While the first quarter of 2007 became the wildest ride for the U.S. stock market in years, Wall Street emerged from the turmoil largely unscathed.
Now earnings reports for the period are due, and investors remain optimistic even while growth expectations have declined sharply. Meanwhile, the low bar being set could provide the potential for some upside surprises.
Wall Street expects average first-quarter earnings growth of only 3.3% for the
, according to Thomson First Call. That would be the first single-digit growth rate recorded by the index after 14 consecutive quarters of double-digit rises. (Standard & Poor's, using a different measure of operating earnings, reported 8.9% growth for the fourth quarter of 2006. Thomson's measure showed a 10.6% rise for the period.)
"What's really amazing is how far analysts have brought their earnings estimates down over the last few months," says Peter Dunay, chief market strategist with Leeb Capital Management. "Expectations have become very low, so that should give many companies a chance to surprise investors on the upside. That said, this is a four-year bull market now, so it's getting tired, and there are a lot of things to worry about."
At the beginning of the year, Wall Street expected the S&P 500's first-quarter earnings to rise 8.7% from a year earlier, according to Thomson. While that still would have marked a slowdown from double-digit profits, growth around 9% would continue to reflect strong earnings power and economic vitality for the U.S.
Most economists and market watchers predicted that the economy and corporate earnings would moderate in 2007 amid a slowdown in the housing market, but they projected a rebound later in the year and in 2008 as the
began to cut rates and lay the foundation for a so-called soft-landing scenario.
Then came some rude awakenings. In late February, a selloff in the red-hot Chinese stock market sparked the largest one-day drop for the
Dow Jones Industrial Average
since the days following the terrorist attacks of Sept. 11, 2001. Later, a rash of defaults in the subprime mortgage market led to sharp selloffs in shares of lenders such as
Accredited Home Lenders
and the now-bankrupt
New Century Financial
Also, recent economic readings have shown an uptick in inflationary pressures and strength in labor data, casting doubt on the Fed's ability to lower interest rates anytime soon.
As investors responded by factoring more risk into their stock valuations, analysts slashed their forecasts for earnings growth by almost two-thirds to the 3.3% estimate. The S&P 500, however, emerged from the chaos with a gain of almost 2% so far for the year.
"I'm a little perplexed that the stock market doesn't appear to be concerned by the decline in earnings estimates," says Sam Stovall, senior investment strategist with Standard & Poor's. "Stocks seem to be holding up because the employment numbers have been so strong. If companies are still hiring workers, that means they expect earnings to continue to improve."
While Wall Street expects profit growth for the S&P 500 to slow to 6.5% for all of 2007, analysts expect the pace to rebound in 2008 back into double digits, with an 11% gain. So the outlook for a soft landing followed by another growth surge remains intact.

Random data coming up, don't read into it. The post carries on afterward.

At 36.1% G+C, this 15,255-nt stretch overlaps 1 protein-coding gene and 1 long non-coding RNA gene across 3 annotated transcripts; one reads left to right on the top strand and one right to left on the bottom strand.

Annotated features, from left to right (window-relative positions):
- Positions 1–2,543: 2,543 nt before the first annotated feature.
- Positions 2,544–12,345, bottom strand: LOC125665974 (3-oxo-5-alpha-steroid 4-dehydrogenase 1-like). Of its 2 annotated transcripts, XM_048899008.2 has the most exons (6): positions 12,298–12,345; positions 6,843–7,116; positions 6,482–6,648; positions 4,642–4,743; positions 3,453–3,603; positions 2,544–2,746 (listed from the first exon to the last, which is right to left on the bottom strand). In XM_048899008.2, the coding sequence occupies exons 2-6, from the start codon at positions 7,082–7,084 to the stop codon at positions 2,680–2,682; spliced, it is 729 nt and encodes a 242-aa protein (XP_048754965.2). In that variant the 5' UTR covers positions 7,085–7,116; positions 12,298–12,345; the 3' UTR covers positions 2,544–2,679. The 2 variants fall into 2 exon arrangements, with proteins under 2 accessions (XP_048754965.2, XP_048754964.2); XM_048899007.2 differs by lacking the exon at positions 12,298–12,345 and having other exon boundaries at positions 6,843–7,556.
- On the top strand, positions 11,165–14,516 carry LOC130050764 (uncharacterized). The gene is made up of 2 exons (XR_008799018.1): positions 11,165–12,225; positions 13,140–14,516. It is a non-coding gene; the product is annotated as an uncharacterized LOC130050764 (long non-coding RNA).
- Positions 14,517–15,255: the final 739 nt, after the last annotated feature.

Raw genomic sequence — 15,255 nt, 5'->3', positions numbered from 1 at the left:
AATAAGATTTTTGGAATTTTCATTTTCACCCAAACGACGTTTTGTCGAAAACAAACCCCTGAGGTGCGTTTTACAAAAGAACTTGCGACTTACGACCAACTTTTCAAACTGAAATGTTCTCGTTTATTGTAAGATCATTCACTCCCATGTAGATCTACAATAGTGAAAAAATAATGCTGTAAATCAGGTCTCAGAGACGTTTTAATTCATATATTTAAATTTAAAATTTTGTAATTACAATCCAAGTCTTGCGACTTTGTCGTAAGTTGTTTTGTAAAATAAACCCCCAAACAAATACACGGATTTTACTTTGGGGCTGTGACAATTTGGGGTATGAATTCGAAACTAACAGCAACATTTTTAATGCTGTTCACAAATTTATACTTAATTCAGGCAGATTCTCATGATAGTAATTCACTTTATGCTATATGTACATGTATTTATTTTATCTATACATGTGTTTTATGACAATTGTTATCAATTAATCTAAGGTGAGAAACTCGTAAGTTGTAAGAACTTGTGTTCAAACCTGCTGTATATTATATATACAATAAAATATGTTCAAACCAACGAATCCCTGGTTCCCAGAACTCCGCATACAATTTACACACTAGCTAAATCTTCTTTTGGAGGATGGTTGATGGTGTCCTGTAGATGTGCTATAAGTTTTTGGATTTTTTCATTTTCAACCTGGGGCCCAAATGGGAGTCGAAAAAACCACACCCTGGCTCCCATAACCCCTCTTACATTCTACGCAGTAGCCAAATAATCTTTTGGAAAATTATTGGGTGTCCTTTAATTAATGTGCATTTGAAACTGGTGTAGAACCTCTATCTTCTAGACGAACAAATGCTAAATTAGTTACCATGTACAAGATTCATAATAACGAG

In the short term, some investors say expectations have come down too far for the first quarter.
"It's a low hurdle now," says James Paulsen, chief investment strategist with Wells Capital Management. "If we do 6% growth, that's 50% upside to expectations, so there are some opportunities out there."
will kick off the reporting season after Tuesday's closing bell. Analysts expect the aluminum company to report earnings, before items, of 75 cents a share, up from the 70 cents a share it logged for the same quarter last year.
On Friday, conglomerate
will weigh in, providing another broad view of economic conditions.
Almost every sector saw its earnings estimates come down on Wall Street during the quarter, but the largest declines came from the energy industry, an area that was largely responsible for the extraordinary strength of recent years.
Currently, analysts predict a profit decline of 2% for the energy sector, down sharply from expectations at the beginning of the year for 13% growth, as oil prices swung wildly in the quarter.
Analysts project a 10% decline in earnings for the consumer discretionary sector, which is expected to be the weakest area of the economy. Most of that weakness comes from struggling U.S. automakers such as
is expected to post a slight increase in operating earnings -- as well as homebuilders such as
as they muddle through the slump in the U.S. housing market.
The strength will come from technology, which is expected to lead gains with a 10% profit increase, helped by strong earnings growth from
following the rollout of its new operating system.
Another standout performance is expected from the financial sector, where the ongoing frenzy of mergers and acquisitions is resulting in a windfall for the nation's largest investment banks and brokerages.
have already reported strong first-quarter results, and
is expected to report quarterly earnings that more than quadrupled from last year's results.
The financial sector is expected to show a 7% jump in earnings overall for the quarter. Excluding the nation's seven largest investment banks and brokerages, the industry is expected to show a mere 1% uptick.
Elsewhere, investors are counting on a strong job market to keep consumers afloat and pick up the slack.
"We're entering an economic valley," says Stovall. "The market is looking beyond the valley."